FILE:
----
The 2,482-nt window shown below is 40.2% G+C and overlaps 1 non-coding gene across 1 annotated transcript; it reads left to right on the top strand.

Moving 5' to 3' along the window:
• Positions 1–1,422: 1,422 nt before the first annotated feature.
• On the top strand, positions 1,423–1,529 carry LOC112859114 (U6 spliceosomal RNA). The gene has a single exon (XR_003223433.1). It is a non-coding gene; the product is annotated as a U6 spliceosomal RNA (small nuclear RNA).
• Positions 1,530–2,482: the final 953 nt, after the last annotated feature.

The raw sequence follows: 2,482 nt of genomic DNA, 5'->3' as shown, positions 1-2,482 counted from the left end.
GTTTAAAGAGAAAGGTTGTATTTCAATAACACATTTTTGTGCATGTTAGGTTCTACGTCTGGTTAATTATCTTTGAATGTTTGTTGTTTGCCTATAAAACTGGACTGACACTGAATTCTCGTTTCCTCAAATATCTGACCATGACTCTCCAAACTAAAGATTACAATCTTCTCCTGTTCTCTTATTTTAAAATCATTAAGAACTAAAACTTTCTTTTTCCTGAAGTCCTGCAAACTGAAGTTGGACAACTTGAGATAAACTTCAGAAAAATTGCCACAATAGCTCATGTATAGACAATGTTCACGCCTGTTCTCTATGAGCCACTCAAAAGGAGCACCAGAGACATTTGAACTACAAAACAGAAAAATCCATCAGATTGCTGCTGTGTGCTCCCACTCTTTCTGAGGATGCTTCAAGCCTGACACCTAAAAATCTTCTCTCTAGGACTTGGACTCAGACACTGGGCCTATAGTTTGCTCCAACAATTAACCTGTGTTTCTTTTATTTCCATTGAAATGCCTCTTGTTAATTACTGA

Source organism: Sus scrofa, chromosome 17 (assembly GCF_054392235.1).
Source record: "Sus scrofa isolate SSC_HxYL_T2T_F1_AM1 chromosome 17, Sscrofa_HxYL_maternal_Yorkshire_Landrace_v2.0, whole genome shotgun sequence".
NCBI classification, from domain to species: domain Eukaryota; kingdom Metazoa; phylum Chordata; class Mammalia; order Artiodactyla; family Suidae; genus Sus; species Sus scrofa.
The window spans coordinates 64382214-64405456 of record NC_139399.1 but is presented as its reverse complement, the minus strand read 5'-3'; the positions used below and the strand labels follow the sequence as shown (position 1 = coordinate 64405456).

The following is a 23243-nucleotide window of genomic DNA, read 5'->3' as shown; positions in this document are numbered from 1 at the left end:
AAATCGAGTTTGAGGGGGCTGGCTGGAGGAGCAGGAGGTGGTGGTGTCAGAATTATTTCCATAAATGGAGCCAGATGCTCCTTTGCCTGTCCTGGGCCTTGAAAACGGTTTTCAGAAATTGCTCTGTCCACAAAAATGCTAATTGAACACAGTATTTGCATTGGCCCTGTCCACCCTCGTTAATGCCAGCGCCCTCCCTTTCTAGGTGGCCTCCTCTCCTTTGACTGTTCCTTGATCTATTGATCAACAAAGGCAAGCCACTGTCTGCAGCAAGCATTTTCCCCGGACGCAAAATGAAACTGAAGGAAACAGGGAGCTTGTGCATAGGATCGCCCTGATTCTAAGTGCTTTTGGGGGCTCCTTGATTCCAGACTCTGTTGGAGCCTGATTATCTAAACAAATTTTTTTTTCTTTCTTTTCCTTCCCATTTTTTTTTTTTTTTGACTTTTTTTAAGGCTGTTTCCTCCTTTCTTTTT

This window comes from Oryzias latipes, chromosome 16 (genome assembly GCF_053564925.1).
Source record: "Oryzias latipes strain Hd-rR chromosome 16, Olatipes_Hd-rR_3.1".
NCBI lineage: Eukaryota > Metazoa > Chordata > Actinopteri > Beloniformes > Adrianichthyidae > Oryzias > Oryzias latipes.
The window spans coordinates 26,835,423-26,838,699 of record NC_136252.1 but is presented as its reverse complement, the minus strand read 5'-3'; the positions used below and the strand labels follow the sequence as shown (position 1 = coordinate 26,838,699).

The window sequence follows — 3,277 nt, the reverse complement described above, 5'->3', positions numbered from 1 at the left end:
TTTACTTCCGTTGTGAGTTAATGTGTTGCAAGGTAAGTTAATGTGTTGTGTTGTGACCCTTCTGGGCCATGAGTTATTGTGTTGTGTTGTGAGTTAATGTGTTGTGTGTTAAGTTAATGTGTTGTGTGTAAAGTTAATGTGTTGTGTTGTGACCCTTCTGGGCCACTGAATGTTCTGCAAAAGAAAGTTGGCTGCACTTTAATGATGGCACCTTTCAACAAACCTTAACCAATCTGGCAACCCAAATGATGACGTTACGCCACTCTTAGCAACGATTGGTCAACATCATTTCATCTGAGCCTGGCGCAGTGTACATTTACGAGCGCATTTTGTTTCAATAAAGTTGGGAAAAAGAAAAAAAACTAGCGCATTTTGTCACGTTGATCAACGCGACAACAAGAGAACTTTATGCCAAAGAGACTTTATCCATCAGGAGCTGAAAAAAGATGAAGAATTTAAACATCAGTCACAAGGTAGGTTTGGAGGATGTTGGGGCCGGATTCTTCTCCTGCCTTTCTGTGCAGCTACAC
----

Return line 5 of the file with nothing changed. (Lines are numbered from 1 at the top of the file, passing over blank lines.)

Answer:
• Positions 1,530–2,482: the final 953 nt, after the last annotated feature.